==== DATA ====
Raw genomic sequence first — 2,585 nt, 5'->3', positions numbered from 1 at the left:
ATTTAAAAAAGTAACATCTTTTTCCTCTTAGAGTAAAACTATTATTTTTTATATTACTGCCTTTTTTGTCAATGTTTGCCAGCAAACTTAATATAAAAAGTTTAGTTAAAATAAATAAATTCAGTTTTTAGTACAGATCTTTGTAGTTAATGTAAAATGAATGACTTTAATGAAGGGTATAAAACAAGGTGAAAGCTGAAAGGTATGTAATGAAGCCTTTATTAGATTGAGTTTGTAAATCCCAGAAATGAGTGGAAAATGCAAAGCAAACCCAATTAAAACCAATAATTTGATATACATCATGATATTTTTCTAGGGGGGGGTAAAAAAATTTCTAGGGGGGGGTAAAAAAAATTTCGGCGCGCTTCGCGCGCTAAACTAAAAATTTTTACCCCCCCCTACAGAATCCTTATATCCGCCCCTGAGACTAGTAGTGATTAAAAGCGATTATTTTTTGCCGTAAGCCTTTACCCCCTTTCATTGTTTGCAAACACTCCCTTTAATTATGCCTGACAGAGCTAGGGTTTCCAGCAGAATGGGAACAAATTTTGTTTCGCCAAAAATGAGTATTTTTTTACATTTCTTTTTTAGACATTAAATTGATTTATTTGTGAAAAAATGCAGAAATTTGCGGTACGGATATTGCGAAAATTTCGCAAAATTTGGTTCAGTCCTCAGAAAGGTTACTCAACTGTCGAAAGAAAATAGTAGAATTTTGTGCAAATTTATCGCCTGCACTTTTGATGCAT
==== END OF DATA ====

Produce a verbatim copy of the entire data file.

Raw genomic sequence first — 2,585 nt, 5'->3', positions numbered from 1 at the left:
ATTTAAAAAAGTAACATCTTTTTCCTCTTAGAGTAAAACTATTATTTTTTATATTACTGCCTTTTTTGTCAATGTTTGCCAGCAAACTTAATATAAAAAGTTTAGTTAAAATAAATAAATTCAGTTTTTAGTACAGATCTTTGTAGTTAATGTAAAATGAATGACTTTAATGAAGGGTATAAAACAAGGTGAAAGCTGAAAGGTATGTAATGAAGCCTTTATTAGATTGAGTTTGTAAATCCCAGAAATGAGTGGAAAATGCAAAGCAAACCCAATTAAAACCAATAATTTGATATACATCATGATATTTTTCTAGGGGGGGGTAAAAAAATTTCTAGGGGGGGGTAAAAAAAATTTCGGCGCGCTTCGCGCGCTAAACTAAAAATTTTTACCCCCCCCTACAGAATCCTTATATCCGCCCCTGAGACTAGTAGTGATTAAAAGCGATTATTTTTTGCCGTAAGCCTTTACCCCCTTTCATTGTTTGCAAACACTCCCTTTAATTATGCCTGACAGAGCTAGGGTTTCCAGCAGAATGGGAACAAATTTTGTTTCGCCAAAAATGAGTATTTTTTTACATTTCTTTTTTAGACATTAAATTGATTTATTTGTGAAAAAATGCAGAAATTTGCGGTACGGATATTGCGAAAATTTCGCAAAATTTGGTTCAGTCCTCAGAAAGGTTACTCAACTGTCGAAAGAAAATAGTAGAATTTTGTGCAAATTTATCGCCTGCACTTTTGATGCAT